I really think the only reason to keep the 120 VAC is the installed base and convenience-and power hungry stuff like AC and appliances.  If we start to see more off the grid solar I would think more LV devices would be available.  For an off the grid portable setup, maximum efficiency would be very important-and a double hit by any loss in an inverter followed by some loss in a PS just creates heat that you have to run a fan to get rid off.

In the short term, it sounds like efficient speakers is the biggest area to gain in right now.
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Steve Swaffer

Frank DeWitt

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Re: AC-DC Power
« Reply #6 on: August 02, 2014, 11:20:30 pm »

Frank,
, but using 22 AWG wire to transmit 120 volt power limits the 150 watt to about 100 feet for a 4% drop.

Art

They use DC and convert it to 120 VAC at the receiving end.  They run the DC using all the conductors in the CAT6 not just a pair.  I was wrong, it is CAT6 not 5,  8  #23 AWG  It is quite clever, safe, and it works.  It is unrelated to the OP but related to the rabbit trail. 
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Mike Sokol

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Re: AC-DC Power
« Reply #7 on: August 03, 2014, 12:16:32 pm »

Not following what steps 1-4 have to do with the "Best gear to produce a lot of sound without shore power"

I agree, so I've split the topic. AC-DC power is certainly worthy of discussion on this forum, but OT to the original thread about running a PA system "OTG" without house power or a big generator.
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Mike Sokol
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Stephen Swaffer

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Re: AC-DC Power
« Reply #8 on: August 04, 2014, 11:18:50 pm »

It makes no economic sense to double the wiring in a house, and 12 volt wiring requires large conductors to prevent voltage drop even with relatively low amperage draw.

I would not argue for 12 vdc either.  24 VDC would be more likely to become the standard-it is already the most universal voltage for industrial machine controls, found on machines made in the US, Britain, EU, China,Japan and Korea.  The AC voltages from these areas are all over the map-100, 110, 120, 200, 220, 230 and 240 are all used.

If other voltages are required, DC to DC converters are readily available, essentially switched mode powers supplies without the input rectifier section.   One reason AC distribution has been so common was the best way to change voltages was a transformer-not so much anymore.  The only real question is does it make sense to switch from AC to DC?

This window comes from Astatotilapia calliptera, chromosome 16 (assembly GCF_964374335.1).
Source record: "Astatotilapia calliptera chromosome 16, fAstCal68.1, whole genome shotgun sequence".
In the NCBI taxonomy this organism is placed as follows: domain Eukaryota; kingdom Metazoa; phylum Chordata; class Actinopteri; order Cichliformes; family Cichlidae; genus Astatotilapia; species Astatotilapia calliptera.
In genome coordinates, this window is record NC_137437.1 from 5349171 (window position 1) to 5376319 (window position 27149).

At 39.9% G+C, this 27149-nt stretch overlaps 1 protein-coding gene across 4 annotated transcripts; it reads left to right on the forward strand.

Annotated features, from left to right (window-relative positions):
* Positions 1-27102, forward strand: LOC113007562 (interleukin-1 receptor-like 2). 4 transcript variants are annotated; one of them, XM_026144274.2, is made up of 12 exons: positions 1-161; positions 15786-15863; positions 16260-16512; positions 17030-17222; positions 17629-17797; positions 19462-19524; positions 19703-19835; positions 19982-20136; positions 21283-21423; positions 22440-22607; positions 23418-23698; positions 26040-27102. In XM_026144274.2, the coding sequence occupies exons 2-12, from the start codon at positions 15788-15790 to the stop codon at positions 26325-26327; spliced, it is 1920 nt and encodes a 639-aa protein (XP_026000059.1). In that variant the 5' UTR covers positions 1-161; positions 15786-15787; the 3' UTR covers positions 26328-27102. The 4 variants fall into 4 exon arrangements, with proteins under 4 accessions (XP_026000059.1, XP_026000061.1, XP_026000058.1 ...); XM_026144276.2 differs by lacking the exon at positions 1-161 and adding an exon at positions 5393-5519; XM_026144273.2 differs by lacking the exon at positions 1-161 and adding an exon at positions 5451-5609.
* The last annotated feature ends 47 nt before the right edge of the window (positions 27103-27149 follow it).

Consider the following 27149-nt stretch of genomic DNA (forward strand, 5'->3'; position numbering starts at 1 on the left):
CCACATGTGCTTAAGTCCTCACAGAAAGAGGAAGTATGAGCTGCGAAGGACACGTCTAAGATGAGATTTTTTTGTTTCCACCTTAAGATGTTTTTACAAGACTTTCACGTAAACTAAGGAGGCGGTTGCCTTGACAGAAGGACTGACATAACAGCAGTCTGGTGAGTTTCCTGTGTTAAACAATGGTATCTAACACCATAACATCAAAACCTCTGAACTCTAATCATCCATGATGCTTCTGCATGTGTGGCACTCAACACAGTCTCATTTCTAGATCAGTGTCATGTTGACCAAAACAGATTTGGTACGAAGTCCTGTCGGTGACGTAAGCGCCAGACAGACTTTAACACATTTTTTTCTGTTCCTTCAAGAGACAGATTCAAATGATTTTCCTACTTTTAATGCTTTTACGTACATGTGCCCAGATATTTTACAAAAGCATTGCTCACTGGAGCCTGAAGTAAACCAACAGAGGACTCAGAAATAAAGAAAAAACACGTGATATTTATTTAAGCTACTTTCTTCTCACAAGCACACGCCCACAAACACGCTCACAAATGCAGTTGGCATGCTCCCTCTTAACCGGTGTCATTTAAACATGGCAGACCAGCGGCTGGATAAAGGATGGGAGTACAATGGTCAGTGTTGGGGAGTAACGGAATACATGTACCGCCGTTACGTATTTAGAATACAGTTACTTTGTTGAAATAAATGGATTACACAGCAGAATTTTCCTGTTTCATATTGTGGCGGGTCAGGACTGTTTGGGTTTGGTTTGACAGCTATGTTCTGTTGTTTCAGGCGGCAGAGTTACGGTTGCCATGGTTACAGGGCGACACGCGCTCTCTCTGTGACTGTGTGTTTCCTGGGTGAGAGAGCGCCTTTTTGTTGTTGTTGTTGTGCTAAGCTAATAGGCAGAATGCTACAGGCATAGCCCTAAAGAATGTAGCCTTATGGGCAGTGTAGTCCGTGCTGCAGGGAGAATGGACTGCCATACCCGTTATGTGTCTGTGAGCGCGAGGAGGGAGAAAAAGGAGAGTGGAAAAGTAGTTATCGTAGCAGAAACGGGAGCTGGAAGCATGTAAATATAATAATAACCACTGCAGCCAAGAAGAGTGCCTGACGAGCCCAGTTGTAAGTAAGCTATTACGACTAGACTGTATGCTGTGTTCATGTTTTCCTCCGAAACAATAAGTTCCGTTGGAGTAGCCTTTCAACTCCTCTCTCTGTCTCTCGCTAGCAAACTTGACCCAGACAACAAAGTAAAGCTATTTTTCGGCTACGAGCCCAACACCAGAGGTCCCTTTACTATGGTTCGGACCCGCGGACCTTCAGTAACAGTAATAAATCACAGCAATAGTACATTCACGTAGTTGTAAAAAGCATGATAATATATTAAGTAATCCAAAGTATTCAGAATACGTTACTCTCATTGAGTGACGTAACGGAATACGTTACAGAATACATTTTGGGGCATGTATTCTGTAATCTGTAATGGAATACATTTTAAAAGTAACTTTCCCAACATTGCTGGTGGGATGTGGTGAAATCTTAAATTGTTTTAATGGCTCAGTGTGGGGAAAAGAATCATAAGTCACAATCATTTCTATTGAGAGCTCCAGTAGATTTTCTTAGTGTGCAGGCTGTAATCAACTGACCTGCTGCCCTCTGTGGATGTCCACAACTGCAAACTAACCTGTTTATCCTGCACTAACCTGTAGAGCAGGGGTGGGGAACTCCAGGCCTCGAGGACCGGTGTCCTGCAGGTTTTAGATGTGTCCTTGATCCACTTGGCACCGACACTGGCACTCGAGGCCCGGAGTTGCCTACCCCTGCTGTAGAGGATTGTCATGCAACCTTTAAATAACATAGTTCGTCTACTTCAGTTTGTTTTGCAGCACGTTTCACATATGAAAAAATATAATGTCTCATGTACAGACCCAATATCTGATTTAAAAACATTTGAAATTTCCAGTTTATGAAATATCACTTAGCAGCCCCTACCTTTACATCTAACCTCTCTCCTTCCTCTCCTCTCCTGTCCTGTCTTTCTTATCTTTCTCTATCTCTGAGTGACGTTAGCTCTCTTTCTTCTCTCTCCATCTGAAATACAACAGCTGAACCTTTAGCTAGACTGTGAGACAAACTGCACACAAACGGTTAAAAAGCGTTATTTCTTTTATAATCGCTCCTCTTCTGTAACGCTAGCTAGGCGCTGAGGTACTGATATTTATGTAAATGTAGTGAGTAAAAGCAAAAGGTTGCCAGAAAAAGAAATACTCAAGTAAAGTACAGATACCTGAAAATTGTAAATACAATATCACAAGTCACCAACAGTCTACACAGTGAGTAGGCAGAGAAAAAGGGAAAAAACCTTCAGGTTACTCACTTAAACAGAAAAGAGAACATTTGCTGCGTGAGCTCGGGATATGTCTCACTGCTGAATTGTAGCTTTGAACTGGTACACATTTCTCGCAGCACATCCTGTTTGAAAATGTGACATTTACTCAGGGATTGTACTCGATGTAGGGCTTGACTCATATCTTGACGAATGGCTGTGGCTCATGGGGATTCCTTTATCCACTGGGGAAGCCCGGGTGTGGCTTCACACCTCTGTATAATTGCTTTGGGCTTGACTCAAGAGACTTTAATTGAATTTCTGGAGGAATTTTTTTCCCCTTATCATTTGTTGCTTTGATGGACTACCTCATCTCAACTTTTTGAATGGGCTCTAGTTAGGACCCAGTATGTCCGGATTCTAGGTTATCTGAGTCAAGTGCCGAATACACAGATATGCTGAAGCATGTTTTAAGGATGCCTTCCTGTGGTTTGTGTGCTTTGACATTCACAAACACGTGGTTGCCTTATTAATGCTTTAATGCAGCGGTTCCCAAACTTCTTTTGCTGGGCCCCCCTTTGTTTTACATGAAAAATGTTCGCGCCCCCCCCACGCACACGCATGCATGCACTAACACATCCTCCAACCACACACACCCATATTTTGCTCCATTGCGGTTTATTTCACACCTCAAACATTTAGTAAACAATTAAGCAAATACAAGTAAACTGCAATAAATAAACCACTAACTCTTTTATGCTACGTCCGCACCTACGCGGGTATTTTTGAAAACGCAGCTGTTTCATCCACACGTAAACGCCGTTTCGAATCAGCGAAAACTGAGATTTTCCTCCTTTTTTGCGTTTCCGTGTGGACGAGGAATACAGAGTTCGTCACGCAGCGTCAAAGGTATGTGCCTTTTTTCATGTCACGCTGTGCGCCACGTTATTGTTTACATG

Other than the kitchen, major appliances and hair appliances how many rooms in a home really need something that couldn't be done with a power limited 24 VDC circuit?  What about the office?
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Steve Swaffer

Scott Holtzman

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Re: AC-DC Power
« Reply #9 on: August 05, 2014, 01:30:14 am »

I would not argue for 12 vdc either.  24 VDC would be more likely to become the standard-it is already the most universal voltage for industrial machine controls, found on machines made in the US, Britain, EU, China,Japan and Korea.  The AC voltages from these areas are all over the map-100, 110, 120, 200, 220, 230 and 240 are all used.

If other voltages are required, DC to DC converters are readily available, essentially switched mode powers supplies without the input rectifier section.   One reason AC distribution has been so common was the best way to change voltages was a transformer-not so much anymore.  The only real question is does it make sense to switch from AC to DC?

Other than the kitchen, major appliances and hair appliances how many rooms in a home really need something that couldn't be done with a power limited 24 VDC circuit?  What about the office?

We already have PoE standards now up to 30W with 802.3at and UPoE near or recently ratified.  Let's rally behind the standards UPoE is 60W that should be sufficient for lighting, PC's smaller LCD panels.

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Scott AKA "Skyking" Holtzman

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Re: AC-DC Power
« Reply #9 on: August 05, 2014, 01:30:14 am »